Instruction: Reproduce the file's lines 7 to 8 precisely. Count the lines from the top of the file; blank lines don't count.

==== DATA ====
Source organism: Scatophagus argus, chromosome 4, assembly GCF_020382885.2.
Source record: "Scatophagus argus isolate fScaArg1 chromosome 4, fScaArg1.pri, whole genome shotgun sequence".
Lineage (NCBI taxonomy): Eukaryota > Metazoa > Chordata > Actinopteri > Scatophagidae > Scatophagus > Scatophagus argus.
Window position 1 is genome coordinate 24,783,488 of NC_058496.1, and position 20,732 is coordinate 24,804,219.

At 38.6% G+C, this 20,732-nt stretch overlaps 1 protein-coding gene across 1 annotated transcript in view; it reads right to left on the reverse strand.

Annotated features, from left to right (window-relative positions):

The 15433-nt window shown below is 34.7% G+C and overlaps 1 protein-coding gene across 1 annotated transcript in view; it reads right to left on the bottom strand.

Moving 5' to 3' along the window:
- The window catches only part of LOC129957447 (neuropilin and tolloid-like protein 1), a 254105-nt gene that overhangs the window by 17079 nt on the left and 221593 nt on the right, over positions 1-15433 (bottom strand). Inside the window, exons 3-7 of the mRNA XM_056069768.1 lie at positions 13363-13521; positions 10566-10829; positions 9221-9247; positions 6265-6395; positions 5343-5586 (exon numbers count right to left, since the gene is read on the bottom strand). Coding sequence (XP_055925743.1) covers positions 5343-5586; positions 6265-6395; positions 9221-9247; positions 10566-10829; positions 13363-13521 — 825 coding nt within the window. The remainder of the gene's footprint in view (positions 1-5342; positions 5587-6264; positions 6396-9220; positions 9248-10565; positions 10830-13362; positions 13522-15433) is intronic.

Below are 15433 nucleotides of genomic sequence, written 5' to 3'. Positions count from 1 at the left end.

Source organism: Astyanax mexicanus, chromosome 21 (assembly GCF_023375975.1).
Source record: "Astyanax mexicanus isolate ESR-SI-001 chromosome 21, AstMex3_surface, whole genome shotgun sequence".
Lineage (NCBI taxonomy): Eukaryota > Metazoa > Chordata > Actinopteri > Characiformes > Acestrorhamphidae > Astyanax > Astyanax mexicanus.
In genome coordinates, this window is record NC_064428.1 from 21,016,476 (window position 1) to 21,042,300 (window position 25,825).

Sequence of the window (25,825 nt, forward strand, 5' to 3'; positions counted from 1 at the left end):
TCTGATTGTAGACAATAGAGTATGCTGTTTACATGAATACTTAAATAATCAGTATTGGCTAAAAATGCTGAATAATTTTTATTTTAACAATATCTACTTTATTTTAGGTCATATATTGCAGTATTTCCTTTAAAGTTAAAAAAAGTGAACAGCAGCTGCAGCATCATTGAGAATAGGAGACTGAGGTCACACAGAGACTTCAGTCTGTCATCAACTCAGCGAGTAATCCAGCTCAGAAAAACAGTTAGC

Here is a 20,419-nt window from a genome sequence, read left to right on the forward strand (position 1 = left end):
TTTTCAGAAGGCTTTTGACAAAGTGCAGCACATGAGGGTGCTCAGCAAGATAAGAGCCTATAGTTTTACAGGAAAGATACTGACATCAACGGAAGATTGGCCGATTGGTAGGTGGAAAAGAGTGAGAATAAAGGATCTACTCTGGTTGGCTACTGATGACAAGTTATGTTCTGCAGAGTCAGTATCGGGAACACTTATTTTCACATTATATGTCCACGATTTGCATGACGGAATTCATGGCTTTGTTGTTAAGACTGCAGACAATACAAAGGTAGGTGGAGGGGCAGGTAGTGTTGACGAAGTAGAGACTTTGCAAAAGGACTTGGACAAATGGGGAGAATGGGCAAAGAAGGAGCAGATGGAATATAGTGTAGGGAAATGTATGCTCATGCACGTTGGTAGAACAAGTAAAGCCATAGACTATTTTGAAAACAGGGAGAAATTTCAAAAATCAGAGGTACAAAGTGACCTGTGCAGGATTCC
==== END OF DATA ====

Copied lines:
The 15433-nt window shown below is 34.7% G+C and overlaps 1 protein-coding gene across 1 annotated transcript in view; it reads right to left on the bottom strand.

Moving 5' to 3' along the window: